I do not have any experience doing statistics with data from a meta-analysis. However, I am working on a research project at the moment where I must look for a significant difference between groups in the meta-analysis. But my project advisor is off at the moment and I would like to begin this part of the project before he returns. So, I was wondering if someone with experience doing meta-analyses can help me?
There are 3 groups in this meta-analysis (group A,B and C). Each group has a different population and different number of people in each group. Each study in the meta-analysis gives me a proportion of individuals with Thyroid cancer for each group (A,B and C). I would like to find if there is a significant difference in prevalence of Thyroid cancer between the 3 groups. I am a bit confused about how to do this? Do I use a T-test to find the sig. difference in each individual study? Do I find the weighted average of the proportions in each group (ie averaging out the proportions for each study in each of the 3 groups) and then do the t-test? Would it be best to use another statistical test?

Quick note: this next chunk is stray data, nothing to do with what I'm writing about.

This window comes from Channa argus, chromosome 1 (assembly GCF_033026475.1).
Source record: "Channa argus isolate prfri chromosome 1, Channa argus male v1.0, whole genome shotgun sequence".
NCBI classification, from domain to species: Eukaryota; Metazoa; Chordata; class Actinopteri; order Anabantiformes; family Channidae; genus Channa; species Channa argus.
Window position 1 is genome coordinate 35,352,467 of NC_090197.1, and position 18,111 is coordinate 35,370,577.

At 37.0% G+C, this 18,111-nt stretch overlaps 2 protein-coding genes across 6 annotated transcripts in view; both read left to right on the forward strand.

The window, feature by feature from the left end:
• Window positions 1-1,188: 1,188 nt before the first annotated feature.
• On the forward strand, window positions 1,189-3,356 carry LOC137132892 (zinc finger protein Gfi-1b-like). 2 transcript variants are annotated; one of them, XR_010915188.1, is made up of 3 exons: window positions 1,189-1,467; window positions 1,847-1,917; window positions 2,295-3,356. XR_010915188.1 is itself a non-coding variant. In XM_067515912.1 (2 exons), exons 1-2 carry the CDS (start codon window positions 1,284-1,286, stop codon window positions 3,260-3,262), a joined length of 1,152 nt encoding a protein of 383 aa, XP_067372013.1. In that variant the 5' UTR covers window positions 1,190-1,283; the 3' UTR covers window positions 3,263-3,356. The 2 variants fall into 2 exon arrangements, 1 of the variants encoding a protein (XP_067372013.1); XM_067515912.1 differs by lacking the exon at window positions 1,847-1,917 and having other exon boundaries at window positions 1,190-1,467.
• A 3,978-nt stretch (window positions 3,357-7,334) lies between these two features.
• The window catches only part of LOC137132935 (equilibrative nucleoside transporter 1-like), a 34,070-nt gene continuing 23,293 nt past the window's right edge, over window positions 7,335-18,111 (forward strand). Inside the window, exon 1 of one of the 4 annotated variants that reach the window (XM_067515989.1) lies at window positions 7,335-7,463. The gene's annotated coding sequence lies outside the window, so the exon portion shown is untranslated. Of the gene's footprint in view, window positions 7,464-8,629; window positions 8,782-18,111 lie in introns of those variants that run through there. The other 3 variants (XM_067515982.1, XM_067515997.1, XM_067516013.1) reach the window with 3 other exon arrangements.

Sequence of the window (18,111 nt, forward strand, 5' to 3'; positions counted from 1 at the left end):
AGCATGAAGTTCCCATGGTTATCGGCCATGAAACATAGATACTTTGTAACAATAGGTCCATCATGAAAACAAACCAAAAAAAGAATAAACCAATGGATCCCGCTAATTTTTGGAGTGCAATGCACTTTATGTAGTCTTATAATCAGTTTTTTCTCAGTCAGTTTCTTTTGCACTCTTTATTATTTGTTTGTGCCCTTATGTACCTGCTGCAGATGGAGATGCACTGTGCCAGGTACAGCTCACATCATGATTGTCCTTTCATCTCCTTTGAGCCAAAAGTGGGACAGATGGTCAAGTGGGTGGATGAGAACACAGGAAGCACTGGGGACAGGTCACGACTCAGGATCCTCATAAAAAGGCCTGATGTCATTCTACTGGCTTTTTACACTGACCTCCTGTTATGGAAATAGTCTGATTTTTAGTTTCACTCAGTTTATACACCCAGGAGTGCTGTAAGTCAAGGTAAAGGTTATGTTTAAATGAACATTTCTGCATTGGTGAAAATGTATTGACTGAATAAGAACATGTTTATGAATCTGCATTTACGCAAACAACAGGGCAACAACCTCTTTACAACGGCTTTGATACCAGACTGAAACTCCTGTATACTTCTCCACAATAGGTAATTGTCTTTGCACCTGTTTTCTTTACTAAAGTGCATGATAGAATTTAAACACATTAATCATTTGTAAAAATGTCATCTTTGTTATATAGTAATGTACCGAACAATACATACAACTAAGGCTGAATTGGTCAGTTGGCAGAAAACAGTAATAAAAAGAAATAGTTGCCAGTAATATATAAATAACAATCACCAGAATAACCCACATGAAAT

@mdewey I have about 50 studies in the meta-analysis. Not all of them use the exact same 3 groups. Some only use one of the groups and others use all 3 (none of them use 2 groups). I have the proportions for each study and group in the study. For example, if a study has 3 groups, then I will have a proportion for each of the groups. I would like to find out if there's an overall significant difference in proportions between the 3 groups.